“Windows and Mac OS X have been my operating systems of choice for years, while iOS and Android have been supplemental OSes for smartphones and tablets,” Tim Bajarin writes for PC Magazine. “But I believe there is a changing of the ‘OS’ guard happening as younger tech users move into the business world.”
“Some of this younger generation use PCs, even though most use Macs. However, much of their time is spent on phones and tablets for personal and productivity projects, particularly iPhones,” Bajarin writes. “I believe Apple understands this better than anyone, and the introduction of the iPad Pro is a nod to this generational trend. More importantly, I see Apple using this to drive millennials towards making iOS their OS of choice, even at work. In fact, within three to five years, I suspect Windows will be an afterthought.”
“Beyond millennials, Apple is eyeing the enterprise market. While Apple lost out to Bill Gates and the Windows crowd for the first 30 years, Cupertino could dominate the world of personal computing over the next 30 years, if it executes this plan as I think it will. Although Tim Cook is now at the helm, make no mistake that Jobs was the architect of this enterprise push,” Bajarin writes. “Jobs knew that he lost my generation and the Gen X’ers but understood that if he could get the generation under them hooked on his newest OS, iOS could someday become the cornerstone of his broader strategy to undermine Windows. The iPad Pro is Apple’s first serious tool that is at the heart of this strategy.”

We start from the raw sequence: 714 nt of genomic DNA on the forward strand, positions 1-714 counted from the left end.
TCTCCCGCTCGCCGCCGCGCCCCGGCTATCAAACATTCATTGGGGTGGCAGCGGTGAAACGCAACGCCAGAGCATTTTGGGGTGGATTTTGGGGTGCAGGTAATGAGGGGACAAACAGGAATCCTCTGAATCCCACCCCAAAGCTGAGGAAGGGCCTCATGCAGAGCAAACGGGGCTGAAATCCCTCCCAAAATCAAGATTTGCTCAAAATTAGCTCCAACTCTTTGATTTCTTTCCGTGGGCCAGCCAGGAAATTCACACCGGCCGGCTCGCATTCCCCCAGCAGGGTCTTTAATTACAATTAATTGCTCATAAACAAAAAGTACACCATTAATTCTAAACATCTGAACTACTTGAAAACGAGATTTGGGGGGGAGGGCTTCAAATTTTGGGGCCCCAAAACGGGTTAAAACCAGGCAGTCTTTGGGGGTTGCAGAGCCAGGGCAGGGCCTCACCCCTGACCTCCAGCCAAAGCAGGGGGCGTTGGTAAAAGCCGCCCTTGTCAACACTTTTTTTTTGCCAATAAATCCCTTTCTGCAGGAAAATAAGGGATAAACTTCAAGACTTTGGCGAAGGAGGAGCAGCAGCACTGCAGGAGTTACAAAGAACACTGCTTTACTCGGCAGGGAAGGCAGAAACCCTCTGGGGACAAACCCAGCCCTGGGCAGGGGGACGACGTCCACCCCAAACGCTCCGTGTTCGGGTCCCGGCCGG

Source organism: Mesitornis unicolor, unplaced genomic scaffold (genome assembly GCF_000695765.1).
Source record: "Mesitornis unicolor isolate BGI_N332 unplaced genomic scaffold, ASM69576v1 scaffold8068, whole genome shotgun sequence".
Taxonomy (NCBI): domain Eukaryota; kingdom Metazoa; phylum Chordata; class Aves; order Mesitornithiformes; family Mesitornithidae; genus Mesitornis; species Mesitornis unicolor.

Read more in the full article – recommended, as usual – here.
MacDailyNews Take: Steve Jobs’ ultimate goal is now coming to fruition.
As we have always said, even as many short-sightedly waved (and continue to wave) the white flag, the war is not over. And, yes, we shall prevail… No company is invincible. Not even Microsoft. — MacDailyNews, January 10, 2005
Apple CEO Steve Jobs’ ultimate goal: ‘to take back the computer business from Microsoft’ – June 16, 2005